Nurse Jenny back in NZ

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Nurse Jenny...Jenny McGee, the nurse who treated British prime minister Boris Johnson in the ICU unit at St Thomas' Hospital in London, has returned to New Zealand for a break. She gave a talk in Wyndham last week. PHOTO: SANDY EGGLESTON

The nurse who is credited with helping save the life of British Prime Minister Boris Johnson, when he spent time in intensive care with Covid-19, is home in New Zealand taking a break.

The former Southlander spoke at a Wyndham Pioneer Lions Club fundraiser for St John, held at Menzies College last week.

Before the meeting, Ms McGee told The Ensign it was “crazy” she had never caught the disease given she had nursed so many people who were ill with it.

Now she was vaccinated she was not afraid she would catch it.

“I’ve been through far worse with the first two that came through, particularly Delta, so I am certainly not afraid of Omicron.”

She originally wanted to be a veterinarian.

“I’m a farm girl.

“I loved my animals but I don’t think I really had the grades for that … and I just wanted to see the world and nursing was the way to do it.”

She first nursed in Melbourne where she completed her intensive care unit (ICU) training but has since nursed in many places including Europe, the Caribbean and South America.

During her talk, Ms McGee described what it was like working through two waves of Covid-19 in the United Kingdom, in the days before there was a vaccine.

She was working in the ICU unit at St Thomas’ Hospital in London.

In the days before the pandemic hit in the United Kingdom, it was possible to see what it would be like because of what was happening in other parts of Europe.

Hospital staff started preparing.

Usually, it took at least six months to train an ICU nurse who worked one on one with patients.

“It’s not something anyone can walk into one day and start doing.

“It is very technical and you need a lot of knowledge.”

Two hundred nurses were redeployed from other parts of the hospital.

“They were given one day’s training on the most basics of intensive care.”

These nurses were under the supervision of ICU trained nurses.

While she was not afraid of catching Covid now, it was a different matter during the early days of the pandemic.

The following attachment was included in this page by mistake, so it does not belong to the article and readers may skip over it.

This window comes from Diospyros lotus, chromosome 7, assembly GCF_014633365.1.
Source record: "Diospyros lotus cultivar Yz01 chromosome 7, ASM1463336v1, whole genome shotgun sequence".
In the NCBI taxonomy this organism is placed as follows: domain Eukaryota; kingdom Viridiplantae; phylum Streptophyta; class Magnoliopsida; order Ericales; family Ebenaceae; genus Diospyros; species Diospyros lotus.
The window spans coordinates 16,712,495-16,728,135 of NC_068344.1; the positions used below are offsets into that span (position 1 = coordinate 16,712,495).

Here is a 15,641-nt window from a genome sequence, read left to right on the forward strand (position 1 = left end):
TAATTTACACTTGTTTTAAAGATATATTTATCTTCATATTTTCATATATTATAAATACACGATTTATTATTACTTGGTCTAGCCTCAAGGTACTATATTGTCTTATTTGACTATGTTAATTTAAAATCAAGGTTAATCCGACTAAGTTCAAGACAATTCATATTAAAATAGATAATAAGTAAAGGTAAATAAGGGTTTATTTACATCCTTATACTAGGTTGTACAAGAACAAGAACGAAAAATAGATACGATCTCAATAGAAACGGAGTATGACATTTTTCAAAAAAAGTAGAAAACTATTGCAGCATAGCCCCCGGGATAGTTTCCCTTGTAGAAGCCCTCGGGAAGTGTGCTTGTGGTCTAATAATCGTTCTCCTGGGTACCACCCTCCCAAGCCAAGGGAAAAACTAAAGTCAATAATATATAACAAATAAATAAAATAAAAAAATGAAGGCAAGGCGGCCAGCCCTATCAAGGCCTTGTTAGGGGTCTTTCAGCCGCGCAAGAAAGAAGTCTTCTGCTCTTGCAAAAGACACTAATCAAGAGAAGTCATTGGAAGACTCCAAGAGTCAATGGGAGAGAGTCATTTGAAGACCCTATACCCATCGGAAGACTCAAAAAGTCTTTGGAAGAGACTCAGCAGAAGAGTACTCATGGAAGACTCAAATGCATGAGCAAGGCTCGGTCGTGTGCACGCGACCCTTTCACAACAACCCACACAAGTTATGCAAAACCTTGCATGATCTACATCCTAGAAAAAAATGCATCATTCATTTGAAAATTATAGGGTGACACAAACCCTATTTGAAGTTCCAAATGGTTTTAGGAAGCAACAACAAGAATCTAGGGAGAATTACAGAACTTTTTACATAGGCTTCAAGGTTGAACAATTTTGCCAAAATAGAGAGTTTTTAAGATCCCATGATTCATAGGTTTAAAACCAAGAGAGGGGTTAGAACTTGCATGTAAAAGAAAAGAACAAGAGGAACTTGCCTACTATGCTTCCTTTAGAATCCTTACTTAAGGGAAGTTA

Nurses were working 12-hour shifts and conditions were very difficult.

“We were terrified that we would catch Covid … we were just thrown into this pandemic.”

Usually, the hospital had space for about 70 ICU patients.

The greatest number of patients admitted at one time during the first wave of the pandemic was 180. .

“What we had to do to fit all the patients in was to double up bed spaces.”

There was enough room to move between beds but no space for curtains.

“Privacy goes out the window and this was really really hard.

“We couldn’t provide the privacy and dignity that we would normally to our patients.

“We needed to save as many lives as possible.”

It did not help that some of the patients were nurses.

“One of my horrible memories is, I looked down the row of intensive care patients and all the patients were healthcare workers like me.”

The personal protection equipment was not easy to wear nor see through.

“It was hot and we had to shout at each other.

“It is a really hard thing not to be able to read people’s expressions.”

It was also noisy in the unit because of the ventilators.

Some nurses suffered renal failure because they did not drink enough water.

While she could not comment on what it was like to nurse Mr Johnson she could say “love him or hate him he is a very charismatic man”.

“In a nutshell he was a pleasure to look after.”

In April 2021, “mentally and physically burnt out”, Ms McGee resigned.

Before coming home she completed a couple of stints working in ICU in the Caribbean.

It was time the public got behind nurses and supported better pay and working conditions for them, she said.

“[Nurses] really are the backbone of any healthcare organisation and we have been the soldiers of this pandemic.”

“Lots of doctors that I have worked with have commented on how nurses really took the hit, really made the sacrifices and took the brunt of the workload.”

Nursing was one of the most trusted professions, and New Zealand had a nursing crisis.

“It can’t attract or retain staff.

“Look at me. I am someone who should be enticed home, highly skilled and experienced but as things stand I cannot afford to live here.”